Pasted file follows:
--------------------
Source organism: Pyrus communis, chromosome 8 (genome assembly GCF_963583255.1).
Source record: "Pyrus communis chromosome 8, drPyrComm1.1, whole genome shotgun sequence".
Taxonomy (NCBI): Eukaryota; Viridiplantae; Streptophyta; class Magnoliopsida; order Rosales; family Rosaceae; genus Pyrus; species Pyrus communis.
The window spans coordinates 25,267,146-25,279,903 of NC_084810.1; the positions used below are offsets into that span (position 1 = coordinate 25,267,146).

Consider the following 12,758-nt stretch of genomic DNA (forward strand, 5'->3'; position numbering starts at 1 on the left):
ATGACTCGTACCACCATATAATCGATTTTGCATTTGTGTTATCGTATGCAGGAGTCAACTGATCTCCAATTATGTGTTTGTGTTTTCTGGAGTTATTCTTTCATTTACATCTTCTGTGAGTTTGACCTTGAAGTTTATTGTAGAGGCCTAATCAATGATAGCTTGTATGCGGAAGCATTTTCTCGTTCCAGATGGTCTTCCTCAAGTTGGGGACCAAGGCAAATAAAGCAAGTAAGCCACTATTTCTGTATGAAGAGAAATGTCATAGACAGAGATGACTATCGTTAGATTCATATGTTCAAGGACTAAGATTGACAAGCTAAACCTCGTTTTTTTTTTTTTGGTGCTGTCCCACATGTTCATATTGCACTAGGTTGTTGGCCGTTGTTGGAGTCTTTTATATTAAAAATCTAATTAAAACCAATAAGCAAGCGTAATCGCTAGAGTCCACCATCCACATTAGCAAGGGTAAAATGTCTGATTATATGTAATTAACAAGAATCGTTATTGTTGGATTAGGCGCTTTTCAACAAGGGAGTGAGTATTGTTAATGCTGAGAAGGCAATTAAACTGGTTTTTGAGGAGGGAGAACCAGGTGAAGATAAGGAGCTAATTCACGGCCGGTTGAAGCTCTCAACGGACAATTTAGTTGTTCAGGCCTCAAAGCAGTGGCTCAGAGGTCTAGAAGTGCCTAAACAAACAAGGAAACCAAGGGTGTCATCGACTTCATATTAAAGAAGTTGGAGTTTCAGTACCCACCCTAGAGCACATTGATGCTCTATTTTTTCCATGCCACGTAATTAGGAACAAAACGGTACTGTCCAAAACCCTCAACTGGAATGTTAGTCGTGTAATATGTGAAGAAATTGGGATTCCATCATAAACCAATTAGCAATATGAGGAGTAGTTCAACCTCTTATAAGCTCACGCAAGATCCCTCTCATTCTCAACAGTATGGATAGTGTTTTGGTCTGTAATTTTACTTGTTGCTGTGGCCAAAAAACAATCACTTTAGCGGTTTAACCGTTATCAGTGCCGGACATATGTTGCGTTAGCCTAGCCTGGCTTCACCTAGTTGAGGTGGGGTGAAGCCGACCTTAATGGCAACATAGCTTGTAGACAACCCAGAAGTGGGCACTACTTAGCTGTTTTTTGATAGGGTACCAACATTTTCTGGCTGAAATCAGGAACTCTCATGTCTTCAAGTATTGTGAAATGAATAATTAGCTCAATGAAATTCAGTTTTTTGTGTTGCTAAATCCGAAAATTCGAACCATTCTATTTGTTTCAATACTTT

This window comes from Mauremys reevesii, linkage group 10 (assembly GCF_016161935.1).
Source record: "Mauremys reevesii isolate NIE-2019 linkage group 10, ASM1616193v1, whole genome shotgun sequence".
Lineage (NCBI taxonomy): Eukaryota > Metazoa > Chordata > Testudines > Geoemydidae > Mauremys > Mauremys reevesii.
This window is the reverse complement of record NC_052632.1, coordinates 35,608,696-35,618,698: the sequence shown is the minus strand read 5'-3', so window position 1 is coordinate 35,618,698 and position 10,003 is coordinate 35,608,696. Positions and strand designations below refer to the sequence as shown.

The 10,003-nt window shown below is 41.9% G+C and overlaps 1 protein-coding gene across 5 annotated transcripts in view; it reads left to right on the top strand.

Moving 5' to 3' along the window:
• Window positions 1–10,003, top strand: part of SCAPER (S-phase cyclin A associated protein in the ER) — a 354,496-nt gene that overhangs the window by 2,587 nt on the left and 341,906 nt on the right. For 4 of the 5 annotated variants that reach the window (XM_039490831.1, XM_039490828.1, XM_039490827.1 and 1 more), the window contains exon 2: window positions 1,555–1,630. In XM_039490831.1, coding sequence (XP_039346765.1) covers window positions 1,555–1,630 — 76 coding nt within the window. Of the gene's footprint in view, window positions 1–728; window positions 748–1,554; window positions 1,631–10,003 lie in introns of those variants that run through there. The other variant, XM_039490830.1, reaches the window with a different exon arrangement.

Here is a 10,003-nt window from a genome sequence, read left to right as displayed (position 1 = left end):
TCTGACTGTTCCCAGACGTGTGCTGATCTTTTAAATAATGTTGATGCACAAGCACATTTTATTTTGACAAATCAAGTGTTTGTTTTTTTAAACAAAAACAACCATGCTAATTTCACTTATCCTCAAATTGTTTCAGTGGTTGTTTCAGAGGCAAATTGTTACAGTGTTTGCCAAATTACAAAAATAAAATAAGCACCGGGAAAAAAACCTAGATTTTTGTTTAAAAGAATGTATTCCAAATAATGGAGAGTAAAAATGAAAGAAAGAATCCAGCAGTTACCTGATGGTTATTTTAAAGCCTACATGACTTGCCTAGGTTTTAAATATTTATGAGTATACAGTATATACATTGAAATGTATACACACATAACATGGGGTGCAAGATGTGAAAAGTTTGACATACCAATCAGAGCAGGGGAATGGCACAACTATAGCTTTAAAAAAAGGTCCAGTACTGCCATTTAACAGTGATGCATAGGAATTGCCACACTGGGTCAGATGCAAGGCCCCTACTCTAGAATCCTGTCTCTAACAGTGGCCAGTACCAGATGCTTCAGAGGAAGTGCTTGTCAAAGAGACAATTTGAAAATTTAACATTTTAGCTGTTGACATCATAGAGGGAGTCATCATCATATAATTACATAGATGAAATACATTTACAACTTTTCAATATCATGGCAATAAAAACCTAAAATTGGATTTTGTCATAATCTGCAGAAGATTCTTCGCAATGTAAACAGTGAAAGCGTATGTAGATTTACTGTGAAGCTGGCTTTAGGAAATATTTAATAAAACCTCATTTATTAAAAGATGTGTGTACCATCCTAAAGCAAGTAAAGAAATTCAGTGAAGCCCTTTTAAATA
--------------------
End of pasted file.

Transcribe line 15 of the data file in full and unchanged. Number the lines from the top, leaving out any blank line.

TCTGACTGTTCCCAGACGTGTGCTGATCTTTTAAATAATGTTGATGCACAAGCACATTTTATTTTGACAAATCAAGTGTTTGTTTTTTTAAACAAAAACAACCATGCTAATTTCACTTATCCTCAAATTGTTTCAGTGGTTGTTTCAGAGGCAAATTGTTACAGTGTTTGCCAAATTACAAAAATAAAATAAGCACCGGGAAAAAAACCTAGATTTTTGTTTAAAAGAATGTATTCCAAATAATGGAGAGTAAAAATGAAAGAAAGAATCCAGCAGTTACCTGATGGTTATTTTAAAGCCTACATGACTTGCCTAGGTTTTAAATATTTATGAGTATACAGTATATACATTGAAATGTATACACACATAACATGGGGTGCAAGATGTGAAAAGTTTGACATACCAATCAGAGCAGGGGAATGGCACAACTATAGCTTTAAAAAAAGGTCCAGTACTGCCATTTAACAGTGATGCATAGGAATTGCCACACTGGGTCAGATGCAAGGCCCCTACTCTAGAATCCTGTCTCTAACAGTGGCCAGTACCAGATGCTTCAGAGGAAGTGCTTGTCAAAGAGACAATTTGAAAATTTAACATTTTAGCTGTTGACATCATAGAGGGAGTCATCATCATATAATTACATAGATGAAATACATTTACAACTTTTCAATATCATGGCAATAAAAACCTAAAATTGGATTTTGTCATAATCTGCAGAAGATTCTTCGCAATGTAAACAGTGAAAGCGTATGTAGATTTACTGTGAAGCTGGCTTTAGGAAATATTTAATAAAACCTCATTTATTAAAAGATGTGTGTACCATCCTAAAGCAAGTAAAGAAATTCAGTGAAGCCCTTTTAAATA